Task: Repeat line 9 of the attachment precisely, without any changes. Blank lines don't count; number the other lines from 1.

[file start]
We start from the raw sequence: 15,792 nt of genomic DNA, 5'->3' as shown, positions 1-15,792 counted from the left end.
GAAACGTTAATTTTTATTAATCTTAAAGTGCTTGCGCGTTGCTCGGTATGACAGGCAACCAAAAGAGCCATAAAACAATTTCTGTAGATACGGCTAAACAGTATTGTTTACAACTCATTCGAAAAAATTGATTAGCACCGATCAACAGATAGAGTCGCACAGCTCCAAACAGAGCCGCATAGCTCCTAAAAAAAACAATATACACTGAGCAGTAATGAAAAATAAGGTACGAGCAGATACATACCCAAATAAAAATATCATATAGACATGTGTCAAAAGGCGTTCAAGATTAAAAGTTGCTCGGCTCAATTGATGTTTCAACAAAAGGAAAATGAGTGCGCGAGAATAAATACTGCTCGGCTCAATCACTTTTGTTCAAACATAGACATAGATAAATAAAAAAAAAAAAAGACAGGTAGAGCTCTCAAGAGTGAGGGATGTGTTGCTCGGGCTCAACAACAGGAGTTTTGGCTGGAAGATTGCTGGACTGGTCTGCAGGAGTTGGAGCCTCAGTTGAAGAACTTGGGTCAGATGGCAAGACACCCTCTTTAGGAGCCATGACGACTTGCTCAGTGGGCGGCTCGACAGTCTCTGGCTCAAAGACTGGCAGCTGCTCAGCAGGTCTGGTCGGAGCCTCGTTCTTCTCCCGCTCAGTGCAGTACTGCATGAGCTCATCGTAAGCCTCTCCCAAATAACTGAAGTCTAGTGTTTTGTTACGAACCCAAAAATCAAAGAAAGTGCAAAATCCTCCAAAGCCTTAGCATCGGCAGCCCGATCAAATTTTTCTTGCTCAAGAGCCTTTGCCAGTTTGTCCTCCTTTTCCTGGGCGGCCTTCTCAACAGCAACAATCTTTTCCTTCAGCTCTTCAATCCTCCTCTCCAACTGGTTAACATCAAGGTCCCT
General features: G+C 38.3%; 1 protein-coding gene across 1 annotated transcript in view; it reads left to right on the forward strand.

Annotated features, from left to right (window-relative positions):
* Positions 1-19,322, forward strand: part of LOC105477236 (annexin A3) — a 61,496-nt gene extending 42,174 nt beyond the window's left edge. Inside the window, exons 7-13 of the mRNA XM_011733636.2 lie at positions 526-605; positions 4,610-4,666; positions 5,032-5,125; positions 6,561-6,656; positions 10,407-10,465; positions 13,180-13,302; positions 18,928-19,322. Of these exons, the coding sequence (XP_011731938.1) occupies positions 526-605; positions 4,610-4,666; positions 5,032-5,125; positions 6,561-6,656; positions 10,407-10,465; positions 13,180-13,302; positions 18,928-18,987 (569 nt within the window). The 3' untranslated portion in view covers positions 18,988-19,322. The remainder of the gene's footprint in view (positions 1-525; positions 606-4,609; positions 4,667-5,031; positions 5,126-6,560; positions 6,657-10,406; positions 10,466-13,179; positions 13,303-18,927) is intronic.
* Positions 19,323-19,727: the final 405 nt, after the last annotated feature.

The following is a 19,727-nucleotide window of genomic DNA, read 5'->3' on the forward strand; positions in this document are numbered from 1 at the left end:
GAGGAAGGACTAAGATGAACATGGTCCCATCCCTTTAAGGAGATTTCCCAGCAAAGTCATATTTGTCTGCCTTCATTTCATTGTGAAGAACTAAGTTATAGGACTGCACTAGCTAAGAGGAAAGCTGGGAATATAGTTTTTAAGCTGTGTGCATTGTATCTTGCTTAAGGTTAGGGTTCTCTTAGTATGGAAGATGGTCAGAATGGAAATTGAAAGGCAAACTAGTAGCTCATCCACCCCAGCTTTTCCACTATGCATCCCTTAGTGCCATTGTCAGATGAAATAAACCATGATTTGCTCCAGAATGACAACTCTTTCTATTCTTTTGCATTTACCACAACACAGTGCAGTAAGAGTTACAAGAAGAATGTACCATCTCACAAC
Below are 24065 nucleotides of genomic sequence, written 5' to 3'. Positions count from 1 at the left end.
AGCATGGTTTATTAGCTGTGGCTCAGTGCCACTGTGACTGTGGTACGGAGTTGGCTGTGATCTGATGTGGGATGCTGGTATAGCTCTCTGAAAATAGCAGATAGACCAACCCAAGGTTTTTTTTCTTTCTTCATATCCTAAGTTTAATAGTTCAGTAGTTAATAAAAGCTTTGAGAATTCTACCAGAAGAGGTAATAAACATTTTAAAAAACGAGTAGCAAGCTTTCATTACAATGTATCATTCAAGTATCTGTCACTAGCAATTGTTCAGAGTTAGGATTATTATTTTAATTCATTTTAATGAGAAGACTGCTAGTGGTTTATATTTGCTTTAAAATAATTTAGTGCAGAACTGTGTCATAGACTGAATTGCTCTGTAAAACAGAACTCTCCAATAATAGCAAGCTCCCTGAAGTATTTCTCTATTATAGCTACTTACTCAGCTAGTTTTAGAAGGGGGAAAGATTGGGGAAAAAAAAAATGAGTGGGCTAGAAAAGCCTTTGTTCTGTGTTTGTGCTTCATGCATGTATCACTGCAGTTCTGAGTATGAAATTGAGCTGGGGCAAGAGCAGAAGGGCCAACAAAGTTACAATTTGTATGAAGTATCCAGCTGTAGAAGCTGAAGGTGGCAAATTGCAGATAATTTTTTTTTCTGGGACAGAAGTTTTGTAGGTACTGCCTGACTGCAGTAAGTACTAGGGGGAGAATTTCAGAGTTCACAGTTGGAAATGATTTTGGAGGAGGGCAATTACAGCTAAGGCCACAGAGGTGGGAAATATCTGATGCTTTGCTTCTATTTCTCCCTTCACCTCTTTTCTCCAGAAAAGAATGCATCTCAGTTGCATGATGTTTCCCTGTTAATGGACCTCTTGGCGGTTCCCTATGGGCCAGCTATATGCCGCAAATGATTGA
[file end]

Below are 24065 nucleotides of genomic sequence, written 5' to 3'. Positions count from 1 at the left end.